In affirming the District Court and the Bankruptcy Court’s denials, the Fifth Circuit briefly reviewed the procedural requirements for recognition set forth in Section 1517 of the Bankruptcy Code, then turned its attention to the one item of substance – whether the debtor’s bankruptcy proceeding qualified either as a foreign “main” or “non-main” proceeding as contemplated by Chapter 15.

    “Main Proceeding” – Where is COMI?

    Under US law – as under the UNCITRAL Model Law upon which it is based – a foreign “main proceeding” qualifies as such if the jurisdiction where it is pending is the debtor’s “center of main interests” (COMI). In the case of an individual such as Ran, COMI is presumptively the debtor’s “place of habitual residence” – a concept roughly equivalent to the debtor’s “domicile,” or physical presence coupled with an intent to remain there. One acquires a “domicile of origin” at birth, and that domicile continues until a new one (a “domicile of choice”) is acquired.

    A similar concept – that of “habitual residence” – likewise applies under foreign law when the individual intends to stay in a specified location permanently. Factors pertinent to establishing an individual’s “habitual residence” include: (1) the length of time spent in the location; (2) the occupational or familial ties to the area; and (3) the location of the individual’s regular activities, jobs, assets, investments, clubs, unions, and institutions of which he is a member.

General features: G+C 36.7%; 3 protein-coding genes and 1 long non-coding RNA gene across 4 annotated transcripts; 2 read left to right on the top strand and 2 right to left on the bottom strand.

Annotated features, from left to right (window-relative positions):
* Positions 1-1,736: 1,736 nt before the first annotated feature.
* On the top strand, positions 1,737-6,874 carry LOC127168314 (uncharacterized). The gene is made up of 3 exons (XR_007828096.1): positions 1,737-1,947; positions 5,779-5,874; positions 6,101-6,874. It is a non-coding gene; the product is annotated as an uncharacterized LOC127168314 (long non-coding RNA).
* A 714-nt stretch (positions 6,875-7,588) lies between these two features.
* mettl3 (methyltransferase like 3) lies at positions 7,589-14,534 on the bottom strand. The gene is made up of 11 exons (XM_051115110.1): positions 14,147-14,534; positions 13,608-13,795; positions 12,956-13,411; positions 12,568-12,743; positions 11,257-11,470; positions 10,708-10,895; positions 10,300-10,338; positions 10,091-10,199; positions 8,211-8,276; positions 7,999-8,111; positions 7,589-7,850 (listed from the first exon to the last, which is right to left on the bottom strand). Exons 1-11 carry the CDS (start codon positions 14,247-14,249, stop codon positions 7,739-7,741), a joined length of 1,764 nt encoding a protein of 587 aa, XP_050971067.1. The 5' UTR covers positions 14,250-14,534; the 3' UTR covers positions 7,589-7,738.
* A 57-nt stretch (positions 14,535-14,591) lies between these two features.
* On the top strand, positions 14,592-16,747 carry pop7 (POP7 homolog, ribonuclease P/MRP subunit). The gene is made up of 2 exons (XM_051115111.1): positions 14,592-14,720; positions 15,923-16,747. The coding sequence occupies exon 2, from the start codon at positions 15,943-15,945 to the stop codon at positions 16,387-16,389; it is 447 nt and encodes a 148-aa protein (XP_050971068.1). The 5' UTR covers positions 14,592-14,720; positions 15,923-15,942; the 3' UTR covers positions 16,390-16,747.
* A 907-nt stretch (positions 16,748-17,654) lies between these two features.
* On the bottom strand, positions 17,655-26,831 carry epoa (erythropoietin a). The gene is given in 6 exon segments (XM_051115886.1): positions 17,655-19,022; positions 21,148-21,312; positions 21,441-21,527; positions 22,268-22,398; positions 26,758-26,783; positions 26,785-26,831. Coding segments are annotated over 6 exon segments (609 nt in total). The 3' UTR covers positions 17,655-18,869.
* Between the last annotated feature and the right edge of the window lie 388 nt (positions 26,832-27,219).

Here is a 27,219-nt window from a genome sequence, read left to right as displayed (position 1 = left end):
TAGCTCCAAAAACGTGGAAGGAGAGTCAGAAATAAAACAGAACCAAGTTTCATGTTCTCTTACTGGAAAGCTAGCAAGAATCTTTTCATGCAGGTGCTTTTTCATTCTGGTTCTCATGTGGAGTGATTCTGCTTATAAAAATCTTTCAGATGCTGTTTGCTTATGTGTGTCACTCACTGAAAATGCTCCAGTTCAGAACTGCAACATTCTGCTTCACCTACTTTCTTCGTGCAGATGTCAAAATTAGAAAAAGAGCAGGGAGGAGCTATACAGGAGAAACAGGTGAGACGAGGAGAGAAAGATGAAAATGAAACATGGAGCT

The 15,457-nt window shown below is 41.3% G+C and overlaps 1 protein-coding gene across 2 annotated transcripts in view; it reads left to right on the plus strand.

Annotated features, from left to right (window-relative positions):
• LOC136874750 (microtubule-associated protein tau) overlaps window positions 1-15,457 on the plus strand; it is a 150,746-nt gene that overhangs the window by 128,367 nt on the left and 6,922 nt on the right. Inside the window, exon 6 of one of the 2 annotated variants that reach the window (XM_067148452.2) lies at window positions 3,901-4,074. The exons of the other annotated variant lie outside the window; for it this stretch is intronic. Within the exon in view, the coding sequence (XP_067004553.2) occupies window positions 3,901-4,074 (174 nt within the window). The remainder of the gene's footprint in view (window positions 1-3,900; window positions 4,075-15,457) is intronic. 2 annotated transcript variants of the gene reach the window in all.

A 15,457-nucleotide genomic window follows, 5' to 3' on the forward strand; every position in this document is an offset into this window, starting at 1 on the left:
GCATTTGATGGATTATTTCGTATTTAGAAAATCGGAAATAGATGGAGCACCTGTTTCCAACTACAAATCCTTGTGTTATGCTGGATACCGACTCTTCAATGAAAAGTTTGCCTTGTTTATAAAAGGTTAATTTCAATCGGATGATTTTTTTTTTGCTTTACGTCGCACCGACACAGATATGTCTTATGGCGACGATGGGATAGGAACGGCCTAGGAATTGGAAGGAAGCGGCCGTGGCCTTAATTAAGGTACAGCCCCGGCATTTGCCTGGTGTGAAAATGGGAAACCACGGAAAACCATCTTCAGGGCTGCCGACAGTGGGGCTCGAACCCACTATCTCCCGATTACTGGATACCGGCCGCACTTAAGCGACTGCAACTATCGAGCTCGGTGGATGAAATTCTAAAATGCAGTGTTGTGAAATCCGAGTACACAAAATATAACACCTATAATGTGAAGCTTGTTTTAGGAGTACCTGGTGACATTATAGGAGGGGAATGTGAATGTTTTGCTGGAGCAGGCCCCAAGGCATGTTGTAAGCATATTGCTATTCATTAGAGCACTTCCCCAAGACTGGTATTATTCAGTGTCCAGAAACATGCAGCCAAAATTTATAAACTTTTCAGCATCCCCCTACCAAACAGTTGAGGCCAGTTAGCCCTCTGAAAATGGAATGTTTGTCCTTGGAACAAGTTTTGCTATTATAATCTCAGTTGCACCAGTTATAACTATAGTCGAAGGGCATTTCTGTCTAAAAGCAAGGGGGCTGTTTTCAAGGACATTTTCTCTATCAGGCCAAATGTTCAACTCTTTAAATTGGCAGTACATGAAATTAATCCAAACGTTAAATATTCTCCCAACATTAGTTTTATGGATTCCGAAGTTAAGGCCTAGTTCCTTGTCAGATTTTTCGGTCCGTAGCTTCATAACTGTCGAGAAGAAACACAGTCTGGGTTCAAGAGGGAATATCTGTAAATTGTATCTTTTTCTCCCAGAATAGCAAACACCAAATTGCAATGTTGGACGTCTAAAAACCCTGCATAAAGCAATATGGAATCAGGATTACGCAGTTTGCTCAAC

Under these facts, Ran’s COMI was presumptively in the US – and not in Israel. However, the presumption of COMI may be rebutted. Levie sought to do so by introducing evidence at the District Court that: (1) Ran’s creditors are located in Israel; (2) Ran’s principal assets are being administered in bankruptcy pending in Israel; and (3) Ran’s bankruptcy proceedings initiated in Israel and would be governed by Israeli law.

    Ran countered by pointing out that: (1) Ran along with his family left Israel nearly a decade prior to the filing of the Chapter 15 petition; (2) Ran has no intent to return to Israel; (3) Ran has established employment and a residence in Houston, Texas; (4) Ran is a permanent legal resident of the United States and his children are United States citizens; and (5) Ran maintains his finances exclusively in Texas.

    In weighing this evidence, the Fifth Circuit relied on earlier analysis in In re SPhinX, Ltd., 351 B.R. 103 (Bankr. S.D.N.Y. 2006), aff’d, 371 B.R. 10 (S.D.N.Y. 2007) – and more specifically, on analysis in In re Loy, 380 B.R. 154. 162 (Bankr. E.D. Va. 2007) (the only case to address the concept of COMI with respect to an individual debtor) – in which the Bankruptcy Court noted that factors such as (1) the location of a debtor’s primary assets; (2) the location of the majority of the debtor’s creditors; and (3) the jurisdiction whose law would apply to most disputes, may be used to determine an individual debtor’s COMI when there exists a serious dispute. The Fifth Circuit found that, unlike the Loy decision, the initial presumption (and the ultimate preponderance of evidence) under these factors weighed in Ran’s favor.

    Undeterred, Lavie argued that the Fifth Circuit ought not to confine its COMI inquiry to the “snapshot” of Ran’s domicile that existed at the time the Chapter 15 petition was filed. Instead, he argued that the Fifth Circuit ought to look back to Ran’s “operational history” in Israel for a more comprehensive determination of COMI.